Thursday, August 12, 2010


998321 is the formula for super-premium ice cream... at least the base of super-premium ice cream. This according to Alton Brown, in his now famous Churn Baby Churn II episode of Good Eats. The Food Network first aired this episode some two years ago, so this is not new information, but it is new to me.

Just what the hell does 98321 mean?

  • 9 ounces of sugar by weight. Preferably vanilla sugar. More on this later.
  • 8 egg yolks, separated from their whites, naturally.
  • 3 cups of half & half
  • 2 teaspoons of vanilla extract
  • 1 cup of heavy whipping cream
I would add to that a shake or two of sea salt and a couple of grinds of white pepper. I also chopped half a vanilla bean, gutted it, and tossed it in.

Last night I used this formula to brew up some super-premium chocolate ice cream for the first time. I think the results are going to be pretty spectacular. The process is fairly long, but extremely interesting.

I am not one for separating egg yolks, and have never really done it before in my cooking. I disdain recipes that call for this process. I think the egg is pretty well perfect as-is, and fucking around with it is usually outside the pale of any acceptable human conduct. Yet, the lure of super-premium chocolate ice cream was strong enough to bait me into this immoral conduct.

It turns out separating eggs and yolks is trivial. My first go at the shell method worked fine. The only minor problem was that I could only go from shell to shell about 4 times before the yolk would pop. No big deal, as the white had already been separated pretty well. Who cares if the yolk pops? You are going to whip it anyway?

I found the hand method is a heck of a lot better. More egg white comes off, and the yolk does not pop. Also, health advocates now say that using your hand--if it is even moderately washed--introduces less bacteria than going shell to shell. I found that surprising. Most great chefs will admit that they have seen this health-presentation more than once, but they dislike the notion of changing techniques.

Anyhow, it is the hand method for me.

Whipping the sugar into the yolk was a really interesting experience. I would have used my stand mixer, but it was dirty from the meat loaf I had just made. I did not want to risk that kind of cross-contamination, and I didn't want to wash the mixer bowl with bleach and reuse it immediately for ice cream. Therefore, I whipped it by hand with a nice whisk from Ikea. That was some work, but the results were pretty damn close to perfect. The custard gets incredibly thick. It is almost like wet concrete.

Now for the interesting part: Brewing the chocolate base.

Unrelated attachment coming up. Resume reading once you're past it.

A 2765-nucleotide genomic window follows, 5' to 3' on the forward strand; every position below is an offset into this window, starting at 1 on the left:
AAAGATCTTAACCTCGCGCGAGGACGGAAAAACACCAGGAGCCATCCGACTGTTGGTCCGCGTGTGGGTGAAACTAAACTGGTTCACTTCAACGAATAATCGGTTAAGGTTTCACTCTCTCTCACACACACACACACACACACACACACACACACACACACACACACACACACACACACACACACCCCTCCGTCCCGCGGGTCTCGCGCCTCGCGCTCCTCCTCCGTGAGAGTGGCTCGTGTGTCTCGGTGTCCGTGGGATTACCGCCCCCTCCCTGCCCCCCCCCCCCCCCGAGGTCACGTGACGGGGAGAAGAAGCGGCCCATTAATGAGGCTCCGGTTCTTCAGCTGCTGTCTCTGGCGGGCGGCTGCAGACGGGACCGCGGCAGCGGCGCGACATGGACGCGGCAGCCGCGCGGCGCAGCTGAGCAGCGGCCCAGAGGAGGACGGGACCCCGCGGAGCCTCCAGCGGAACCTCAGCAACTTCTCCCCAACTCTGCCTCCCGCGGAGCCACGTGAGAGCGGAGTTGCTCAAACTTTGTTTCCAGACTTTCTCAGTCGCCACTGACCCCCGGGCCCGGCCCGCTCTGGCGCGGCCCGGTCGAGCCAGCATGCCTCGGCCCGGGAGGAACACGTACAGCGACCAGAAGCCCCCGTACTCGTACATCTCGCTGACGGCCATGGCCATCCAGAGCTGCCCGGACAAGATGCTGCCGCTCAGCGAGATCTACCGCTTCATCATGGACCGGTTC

I placed 8 ounces of half & half in my favorite 4.5 quart Le Creuset pot, and tossed in 2 ounces (by weight) of Hersey's dark chocolate powder. It turns out that chocolate powder has a low mass density, about half that of sugar. Two ounces by weight fills about half a cup of volume. I whisked that over low heat for about 6 or 7 minutes until it turned smooth. Then I began slowly adding the rest of the half & half and heavy cream. Once all that was mixed in smoothly, I raised the temperature to 170F. I confirmed that temp with two different thermometers.

I took the pot off the stove, moved it next to my big (8 cup) measuring cup containing the custard (sugar and yolk). I began ladling in the chocolate cream into the custard slowly whisking it pretty hard. The concrete loosened up pretty quick. Before you knew it, I had the whole thing mixed smooth. I took that big measuring cup of chocolate custard, and poured it right back into the Le Creuset pot.

The pot went back on top of the stove where I heated it again to 170 F. I whisked hard the entire time. There were little problems as bits of skin did form on the base of the pot. Overall, there was no real problem. It was during this heating that I threw in the vanilla bean, the salt and the fresh ground white pepper corns. I have a nice Vic Firth grinder for this purpose

I used to use Vic Firth drum sticks when I was a kid playing the drums. Now I have Vic Firth maple rolling pins, cutting boards, and pepper grinders.

After the mixture reached 170F, it went right back into the 2 quart measuring cup. My nice rubber seal went over the top of the 2 quart measuring cup, and it went into the frige over-night. Of course, there was chocolate ice cream batter residue on my Le Creuset pot. I had to clean it some out.

I got to lick the pot, with the help of my fingers. It was good. Damn good. I could tell already that this was going to be one hell of an ice cream.

This morning, I churned the mixture before going to work. That was some of the hardest and firmest soft-serve I have ever seen. Just about all of it went into a nice rubber-made container and into the freezer. Of course, there was soft-serve ice cream residue lining my ice cream churn. I had to clean it out some how.

I got to lick the pot, with the help of a butter knife. Don't use your fingers. You will get frostbite. It was good. Damn good. It was already one hell of an ice cream. I wonder what it is going to taste like tonight, after it has hardened for about 9 hours?

Stunning stuff. I would like to invite Katy Perry over for a scoop of my ultra-premium Hersey's dark chocolate ice cream. Knowing the character of the Capricorn, she probably wouldn't leave the apartment for a week.

That would be just fine with me. I would not have a problem with that.